• Another vegan leather which is made from the cork is also a unique form of leather which does not exactly mimic animal-based leather or some other materials, but it is one of the non-traditional options. This concept has inspired a lot of incredible brands such as, LaFlore Paris which is a popular French vegan brand. 
  • MuSkin, is one of the most popular vegan leather in the fashion industry as it has a share of 26.6% in the plant based leather market in 2021. Tests show that this eco-friendly leather alternative is as durable and attractive as traditional leather but with enhanced strength. Its earthy tone makes it an elegant choice for boho-chic shoes or beautiful handbags.
  • Leaf Leather is an innovative leather which is created from ethically harvested teak leaves. This leather is woven with fabric and sealed. Leaf Leather is one of the most eco-friendly leather alternatives. Another vegan leather which is considered by most of the people is Grain-based Leather, this idea traveled from Italy that uses Biopoly Oil which provides a classic leather look without any ethical concerns. 
  • If you have not heard about leather made from the Recycled bottles then astonishingly this eco-friendly, sustainable type of vegan leather is both stylish and good for the environment. One of the most famous of all is the Cactus Leather, the newest eco-friendly leather alternative option made from the leaves of the nopal cactus. It is 95% degradable and most preferred by the industrialists.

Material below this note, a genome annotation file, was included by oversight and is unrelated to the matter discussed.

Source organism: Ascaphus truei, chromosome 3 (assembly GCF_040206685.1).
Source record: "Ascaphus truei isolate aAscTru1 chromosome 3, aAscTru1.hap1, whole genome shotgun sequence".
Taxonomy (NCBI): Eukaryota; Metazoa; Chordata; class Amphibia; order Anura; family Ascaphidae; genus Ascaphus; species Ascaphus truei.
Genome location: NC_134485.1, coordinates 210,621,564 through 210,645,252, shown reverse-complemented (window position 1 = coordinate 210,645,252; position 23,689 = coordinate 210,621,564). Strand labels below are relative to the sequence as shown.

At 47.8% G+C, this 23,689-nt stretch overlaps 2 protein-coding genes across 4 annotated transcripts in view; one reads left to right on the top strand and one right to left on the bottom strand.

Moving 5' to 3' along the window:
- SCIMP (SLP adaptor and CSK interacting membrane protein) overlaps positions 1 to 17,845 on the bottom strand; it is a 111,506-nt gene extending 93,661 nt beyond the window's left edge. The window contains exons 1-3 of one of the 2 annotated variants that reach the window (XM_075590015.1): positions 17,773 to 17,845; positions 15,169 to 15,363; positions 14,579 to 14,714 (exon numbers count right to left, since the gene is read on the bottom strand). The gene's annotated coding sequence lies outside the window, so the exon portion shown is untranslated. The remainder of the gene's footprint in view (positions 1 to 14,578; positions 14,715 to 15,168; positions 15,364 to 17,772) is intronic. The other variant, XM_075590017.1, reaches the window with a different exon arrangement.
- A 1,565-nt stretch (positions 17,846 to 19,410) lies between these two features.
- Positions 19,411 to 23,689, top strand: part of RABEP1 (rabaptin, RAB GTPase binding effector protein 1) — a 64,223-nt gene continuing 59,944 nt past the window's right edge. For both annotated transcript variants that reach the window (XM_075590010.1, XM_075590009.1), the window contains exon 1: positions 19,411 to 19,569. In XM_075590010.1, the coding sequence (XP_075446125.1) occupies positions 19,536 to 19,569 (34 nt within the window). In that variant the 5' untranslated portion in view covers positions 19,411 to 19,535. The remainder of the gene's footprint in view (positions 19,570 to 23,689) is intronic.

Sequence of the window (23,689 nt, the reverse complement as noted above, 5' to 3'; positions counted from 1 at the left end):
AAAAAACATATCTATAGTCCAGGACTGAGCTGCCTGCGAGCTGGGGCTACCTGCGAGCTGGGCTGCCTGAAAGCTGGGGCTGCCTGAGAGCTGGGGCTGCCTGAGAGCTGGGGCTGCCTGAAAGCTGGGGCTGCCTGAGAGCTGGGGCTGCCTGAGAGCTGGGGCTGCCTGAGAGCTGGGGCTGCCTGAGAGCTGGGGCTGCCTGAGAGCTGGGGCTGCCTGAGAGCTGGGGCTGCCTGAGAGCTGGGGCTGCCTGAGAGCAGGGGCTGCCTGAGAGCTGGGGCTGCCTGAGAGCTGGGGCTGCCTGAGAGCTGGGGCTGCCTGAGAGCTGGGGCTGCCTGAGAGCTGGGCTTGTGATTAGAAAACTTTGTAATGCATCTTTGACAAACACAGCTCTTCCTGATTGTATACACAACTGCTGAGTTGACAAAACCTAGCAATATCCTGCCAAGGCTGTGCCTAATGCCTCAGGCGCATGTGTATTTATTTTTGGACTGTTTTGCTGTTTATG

•  “Fleather” is new sustainable alternative hailing from the leather city of India, Kanpur. It is made from the enormous amount of flower waste from temples and mosques, being dumped into the River Ganga. 

In recent times, the fashion industry has faced increased scrutiny over the level of environmental damage it causes and the cost to animal lives, some of these victims are alligators and crocodiles. Crocodile skin is considered one of the world’s finest leathers and features in collections by some of the world’s most elite luxury brands. Brands such as Louis Vuitton, Gucci and Versace use crocodile skins in their highest priced items. Various methods are used to stun and kill crocodiles before their skin is taken, none of the methods we have seen can be described as ‘humane’. Some involve the severing of the spinal cord and others include skinning the animals whilst they are visibly still alive.